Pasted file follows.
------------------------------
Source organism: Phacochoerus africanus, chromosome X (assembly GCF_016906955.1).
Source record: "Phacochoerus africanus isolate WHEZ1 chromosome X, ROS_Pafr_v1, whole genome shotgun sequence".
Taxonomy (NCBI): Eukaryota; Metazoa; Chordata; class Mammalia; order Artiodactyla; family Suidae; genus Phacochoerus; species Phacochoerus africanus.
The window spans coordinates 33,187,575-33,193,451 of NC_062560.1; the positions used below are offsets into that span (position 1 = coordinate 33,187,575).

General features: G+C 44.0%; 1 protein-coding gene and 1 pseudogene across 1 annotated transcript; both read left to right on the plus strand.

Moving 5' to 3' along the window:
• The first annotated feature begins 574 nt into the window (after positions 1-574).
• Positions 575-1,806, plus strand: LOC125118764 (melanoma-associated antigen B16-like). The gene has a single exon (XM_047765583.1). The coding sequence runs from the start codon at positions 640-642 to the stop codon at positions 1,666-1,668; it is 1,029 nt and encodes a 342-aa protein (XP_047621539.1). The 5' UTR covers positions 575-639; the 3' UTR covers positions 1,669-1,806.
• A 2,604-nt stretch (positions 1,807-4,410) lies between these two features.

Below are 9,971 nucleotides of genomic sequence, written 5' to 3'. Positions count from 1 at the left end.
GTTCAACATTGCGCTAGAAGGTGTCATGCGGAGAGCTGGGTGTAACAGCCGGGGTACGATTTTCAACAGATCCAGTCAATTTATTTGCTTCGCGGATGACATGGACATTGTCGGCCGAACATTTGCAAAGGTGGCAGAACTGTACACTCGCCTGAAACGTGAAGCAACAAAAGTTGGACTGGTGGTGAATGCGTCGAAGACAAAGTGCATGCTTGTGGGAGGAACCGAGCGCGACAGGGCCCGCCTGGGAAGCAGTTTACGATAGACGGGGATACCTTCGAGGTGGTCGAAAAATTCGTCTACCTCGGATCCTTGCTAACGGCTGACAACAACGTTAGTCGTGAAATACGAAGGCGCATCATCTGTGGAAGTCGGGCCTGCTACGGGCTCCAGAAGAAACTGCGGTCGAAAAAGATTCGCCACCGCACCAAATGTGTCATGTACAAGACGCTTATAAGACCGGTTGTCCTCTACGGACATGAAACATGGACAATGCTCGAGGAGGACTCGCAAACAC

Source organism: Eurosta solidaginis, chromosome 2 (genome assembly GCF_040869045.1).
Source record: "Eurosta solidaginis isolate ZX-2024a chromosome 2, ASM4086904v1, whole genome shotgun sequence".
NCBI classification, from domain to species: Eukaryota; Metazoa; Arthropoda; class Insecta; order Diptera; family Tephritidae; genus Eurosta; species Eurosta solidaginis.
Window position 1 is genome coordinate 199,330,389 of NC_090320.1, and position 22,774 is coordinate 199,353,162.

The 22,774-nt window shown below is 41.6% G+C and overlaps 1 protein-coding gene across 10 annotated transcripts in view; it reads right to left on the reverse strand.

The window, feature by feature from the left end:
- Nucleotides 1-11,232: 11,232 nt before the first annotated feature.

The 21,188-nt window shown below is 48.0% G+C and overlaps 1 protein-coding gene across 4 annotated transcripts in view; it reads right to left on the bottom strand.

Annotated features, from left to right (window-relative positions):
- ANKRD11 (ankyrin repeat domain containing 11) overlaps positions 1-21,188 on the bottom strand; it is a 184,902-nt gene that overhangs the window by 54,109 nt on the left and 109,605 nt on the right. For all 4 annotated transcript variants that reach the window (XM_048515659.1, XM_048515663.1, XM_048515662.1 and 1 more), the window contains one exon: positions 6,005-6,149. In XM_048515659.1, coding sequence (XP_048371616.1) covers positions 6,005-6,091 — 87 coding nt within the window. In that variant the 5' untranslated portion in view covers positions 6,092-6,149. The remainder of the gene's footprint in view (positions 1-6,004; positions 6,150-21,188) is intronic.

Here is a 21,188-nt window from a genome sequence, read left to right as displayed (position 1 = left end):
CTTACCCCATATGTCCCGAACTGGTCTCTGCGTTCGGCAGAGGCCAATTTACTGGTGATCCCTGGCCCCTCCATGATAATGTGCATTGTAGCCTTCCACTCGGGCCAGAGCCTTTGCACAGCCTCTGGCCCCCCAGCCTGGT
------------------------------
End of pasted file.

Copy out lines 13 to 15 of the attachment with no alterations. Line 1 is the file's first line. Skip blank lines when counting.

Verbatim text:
Source record: "Eurosta solidaginis isolate ZX-2024a chromosome 2, ASM4086904v1, whole genome shotgun sequence".
NCBI classification, from domain to species: Eukaryota; Metazoa; Arthropoda; class Insecta; order Diptera; family Tephritidae; genus Eurosta; species Eurosta solidaginis.
Window position 1 is genome coordinate 199,330,389 of NC_090320.1, and position 22,774 is coordinate 199,353,162.